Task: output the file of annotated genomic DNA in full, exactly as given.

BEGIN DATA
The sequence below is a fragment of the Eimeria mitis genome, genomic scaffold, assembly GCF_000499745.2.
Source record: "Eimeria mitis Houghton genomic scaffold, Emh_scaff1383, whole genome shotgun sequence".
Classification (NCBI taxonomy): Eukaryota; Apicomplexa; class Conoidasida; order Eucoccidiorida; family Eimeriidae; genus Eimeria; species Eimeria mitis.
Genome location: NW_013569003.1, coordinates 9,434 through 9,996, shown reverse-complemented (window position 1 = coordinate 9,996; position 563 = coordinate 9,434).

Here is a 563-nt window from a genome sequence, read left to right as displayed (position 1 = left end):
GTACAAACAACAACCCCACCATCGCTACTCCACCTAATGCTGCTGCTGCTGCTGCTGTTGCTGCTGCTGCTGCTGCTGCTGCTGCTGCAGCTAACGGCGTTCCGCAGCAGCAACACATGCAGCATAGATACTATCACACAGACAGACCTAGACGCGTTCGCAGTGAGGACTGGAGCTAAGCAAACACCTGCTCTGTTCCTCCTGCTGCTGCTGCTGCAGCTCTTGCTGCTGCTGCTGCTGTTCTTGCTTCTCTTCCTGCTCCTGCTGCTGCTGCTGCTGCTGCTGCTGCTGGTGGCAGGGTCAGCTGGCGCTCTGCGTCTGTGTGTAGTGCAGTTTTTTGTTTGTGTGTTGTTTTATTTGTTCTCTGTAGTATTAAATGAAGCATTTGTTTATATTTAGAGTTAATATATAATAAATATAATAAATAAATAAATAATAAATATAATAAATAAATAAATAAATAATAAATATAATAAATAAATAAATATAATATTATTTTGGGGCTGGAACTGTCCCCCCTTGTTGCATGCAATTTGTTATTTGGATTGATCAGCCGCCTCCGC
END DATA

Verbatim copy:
The sequence below is a fragment of the Eimeria mitis genome, genomic scaffold, assembly GCF_000499745.2.
Source record: "Eimeria mitis Houghton genomic scaffold, Emh_scaff1383, whole genome shotgun sequence".
Classification (NCBI taxonomy): Eukaryota; Apicomplexa; class Conoidasida; order Eucoccidiorida; family Eimeriidae; genus Eimeria; species Eimeria mitis.
Genome location: NW_013569003.1, coordinates 9,434 through 9,996, shown reverse-complemented (window position 1 = coordinate 9,996; position 563 = coordinate 9,434).

Here is a 563-nt window from a genome sequence, read left to right as displayed (position 1 = left end):
GTACAAACAACAACCCCACCATCGCTACTCCACCTAATGCTGCTGCTGCTGCTGCTGTTGCTGCTGCTGCTGCTGCTGCTGCTGCTGCAGCTAACGGCGTTCCGCAGCAGCAACACATGCAGCATAGATACTATCACACAGACAGACCTAGACGCGTTCGCAGTGAGGACTGGAGCTAAGCAAACACCTGCTCTGTTCCTCCTGCTGCTGCTGCTGCAGCTCTTGCTGCTGCTGCTGCTGTTCTTGCTTCTCTTCCTGCTCCTGCTGCTGCTGCTGCTGCTGCTGCTGCTGGTGGCAGGGTCAGCTGGCGCTCTGCGTCTGTGTGTAGTGCAGTTTTTTGTTTGTGTGTTGTTTTATTTGTTCTCTGTAGTATTAAATGAAGCATTTGTTTATATTTAGAGTTAATATATAATAAATATAATAAATAAATAAATAATAAATATAATAAATAAATAAATAAATAATAAATATAATAAATAAATAAATATAATATTATTTTGGGGCTGGAACTGTCCCCCCTTGTTGCATGCAATTTGTTATTTGGATTGATCAGCCGCCTCCGC